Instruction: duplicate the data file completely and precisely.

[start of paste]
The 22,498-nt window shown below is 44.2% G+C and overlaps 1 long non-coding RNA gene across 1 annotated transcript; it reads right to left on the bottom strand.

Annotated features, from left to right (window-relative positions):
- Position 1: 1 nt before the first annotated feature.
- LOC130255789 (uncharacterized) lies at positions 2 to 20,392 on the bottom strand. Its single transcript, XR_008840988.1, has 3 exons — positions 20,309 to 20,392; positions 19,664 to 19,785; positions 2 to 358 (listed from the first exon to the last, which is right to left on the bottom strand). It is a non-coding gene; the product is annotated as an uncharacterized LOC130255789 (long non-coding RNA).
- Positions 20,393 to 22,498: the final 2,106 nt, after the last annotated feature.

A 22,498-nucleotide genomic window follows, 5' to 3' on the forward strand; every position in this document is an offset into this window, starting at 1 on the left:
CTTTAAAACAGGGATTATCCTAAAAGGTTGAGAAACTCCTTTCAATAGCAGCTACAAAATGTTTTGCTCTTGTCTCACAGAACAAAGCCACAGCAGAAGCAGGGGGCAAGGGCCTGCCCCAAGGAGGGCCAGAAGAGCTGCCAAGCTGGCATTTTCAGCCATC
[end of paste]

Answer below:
The 22,498-nt window shown below is 44.2% G+C and overlaps 1 long non-coding RNA gene across 1 annotated transcript; it reads right to left on the bottom strand.

Annotated features, from left to right (window-relative positions):
- Position 1: 1 nt before the first annotated feature.
- LOC130255789 (uncharacterized) lies at positions 2 to 20,392 on the bottom strand. Its single transcript, XR_008840988.1, has 3 exons — positions 20,309 to 20,392; positions 19,664 to 19,785; positions 2 to 358 (listed from the first exon to the last, which is right to left on the bottom strand). It is a non-coding gene; the product is annotated as an uncharacterized LOC130255789 (long non-coding RNA).
- Positions 20,393 to 22,498: the final 2,106 nt, after the last annotated feature.

A 22,498-nucleotide genomic window follows, 5' to 3' on the forward strand; every position in this document is an offset into this window, starting at 1 on the left:
CTTTAAAACAGGGATTATCCTAAAAGGTTGAGAAACTCCTTTCAATAGCAGCTACAAAATGTTTTGCTCTTGTCTCACAGAACAAAGCCACAGCAGAAGCAGGGGGCAAGGGCCTGCCCCAAGGAGGGCCAGAAGAGCTGCCAAGCTGGCATTTTCAGCCATC